It is perhaps for this reason that Kaddish is said with a group of ten. The main theme of Kaddish is a plea for the Messianic Era and for the end of days. We are reminded, by saying Kaddish in a group, that it is only together that we bring about a change in the world. Individually, we all have to stick to our unique role and script and to attempt to do as many Mitzvos, and overcome as many challenges as possible.

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Prayer #29

By: Rabbi Motzen | October 22, 2013

We have began to discuss the prayer of Kaddish. There are primarily four different types of Kaddish that are recited during our daily prayers: Kaddish Shaleim (the complete Kaddish), Chatzi Kaddish (half Kaddish), Kaddish Yasom (Mourner’s Kaddish), and Kaddish D’rabanan (Rabbi’s Kaddish). The latter two are said by mourners even though the theme of Kaddish is in no way related to a commemoration. On the contrary, the theme of Kaddish is the future – it is a prayer which asks from G-d to bring about the End of Days.

The earliest mention of Kaddish are found in the Talmud but not in the context of prayer. We are taught that “Y’hei sh’mei rabba m’vorach l’olam ul’olmei olmaya” was said at the conclusion of the communal studying that took place on Shabbos afternoon. Kaddish became a part of the daily prayers in the era of the Geonim (650-1100).

Over the next few days we will discuss the meaning and significance of Kaddish and its relevant laws.

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The Legacy of Rav Ovadya Yosef – Vayeira

By: Rabbi Motzen | October 22, 2013

Rav Ovadya Yosef’s Legacy

Parshas Vayeira

I’d like to talk about a challenging topic today and that is the challenge of agunot. An agunah is a women who would like to but is not able to remarry. There are two categories of agunot. One is a woman who does not know if her husband is alive and is therefore Halachicaly seen as still being married and the second is a woman whose husband refuses to give her a get. Personally, I can’t think of a more tragic plight than these women; people who desperately want out of a relationship – a non-existent relationship – and yet are bound, unable to move forward.

The term agunah, means someone who is chained, because that’s exactly the way such a woman feels – bound and chained, unable to move. How many women are agunot is unknown but one thing is clear and that is that one agunah is one agunah too many. There have been many solutions that have been presented over the years. As far back as the 19th century attempts have been made to make sweeping reforms to solve the problem. In 1884, an individual by the name of Rabbi Michael Weil of Paris attempted to introduce a form of conditional marriage and most recently, a group has suggested making all marriages while not explicitly, at least implicitly, conditional. This type of approach has been dismissed time and time again because it goes against the premise of Jewish marriage, which is an unconditional commitment. Divorce is not simply an annulment of the marriage contract. Divorce is a new reality whereas a conditional marriage, exactly as it implies, says that the marriage was never fully committed to. In addition to those who have attempted to bend Jewish law out of shape there are others who have resorted to force to ensure that husbands who are not willing will be forced to be “willing” and give a get. This approach, in addition to the very illegal coercion and force that’s involved, is not necessarily valid from a Torah perspective either.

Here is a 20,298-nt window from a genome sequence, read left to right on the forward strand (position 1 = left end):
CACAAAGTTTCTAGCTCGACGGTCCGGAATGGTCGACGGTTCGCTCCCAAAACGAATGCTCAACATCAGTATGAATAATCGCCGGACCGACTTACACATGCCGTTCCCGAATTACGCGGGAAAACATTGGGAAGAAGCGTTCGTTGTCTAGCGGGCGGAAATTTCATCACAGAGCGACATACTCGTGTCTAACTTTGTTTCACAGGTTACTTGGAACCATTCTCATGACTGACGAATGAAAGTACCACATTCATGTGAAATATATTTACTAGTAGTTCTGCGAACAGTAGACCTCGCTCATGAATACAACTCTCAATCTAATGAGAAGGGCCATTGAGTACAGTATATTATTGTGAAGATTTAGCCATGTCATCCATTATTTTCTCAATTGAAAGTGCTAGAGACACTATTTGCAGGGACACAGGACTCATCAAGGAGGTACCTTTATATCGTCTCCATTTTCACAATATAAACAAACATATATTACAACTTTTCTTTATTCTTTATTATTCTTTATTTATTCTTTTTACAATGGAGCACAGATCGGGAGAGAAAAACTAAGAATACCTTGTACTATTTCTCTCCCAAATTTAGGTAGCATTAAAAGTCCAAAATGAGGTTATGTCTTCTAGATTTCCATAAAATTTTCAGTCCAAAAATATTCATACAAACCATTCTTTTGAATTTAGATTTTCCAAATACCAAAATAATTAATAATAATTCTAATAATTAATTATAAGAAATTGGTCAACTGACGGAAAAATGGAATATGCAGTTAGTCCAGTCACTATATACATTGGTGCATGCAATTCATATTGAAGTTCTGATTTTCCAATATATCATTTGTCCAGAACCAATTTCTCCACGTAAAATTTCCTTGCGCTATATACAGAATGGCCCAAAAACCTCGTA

One solution that has been both sanctioned as consistent with the Jewish view of marriage and Halacha and has been rather successful is the pre-nuptial agreement. It’s a legally binding agreement that a husband and wife make before they wed, that if the husband does not give his wife a get, he must pay a daily fine. Money talks and it often works to ensure that the husband does indeed give a get to his wife. Most recently, a post-nuptial agreement has been introduced which serves the same purpose.

The biggest drawback of such agreements is that they have only gained popularity in recent years and so I imagine that it would be safe to assume that the vast majority of people in this room probably don’t have one. Which leaves us with a question, what can we do? We have our precious Torah on the one hand, our rock, our source of life, and our source of direction emanating from G-d Himself. And on the other hand we have the plight of these women; broken and desperate to break free.

I think in the context of this painful dilemma, one could better appreciate the great loss that the Jewish People experienced with the passing of Rav Ovadia Yosef. There is a little rabbinic secret that I’m going to let you in on. When preparing for a class on a certain topic the most obvious place to look for information is an encyclopedia. Rav Ovadia was a walking encyclopedia. When rabbis are looking for sources for a class, the first stop is any literature written by Rav Ovadia. He wouldn’t quote one source to support his view, he would quote fifty!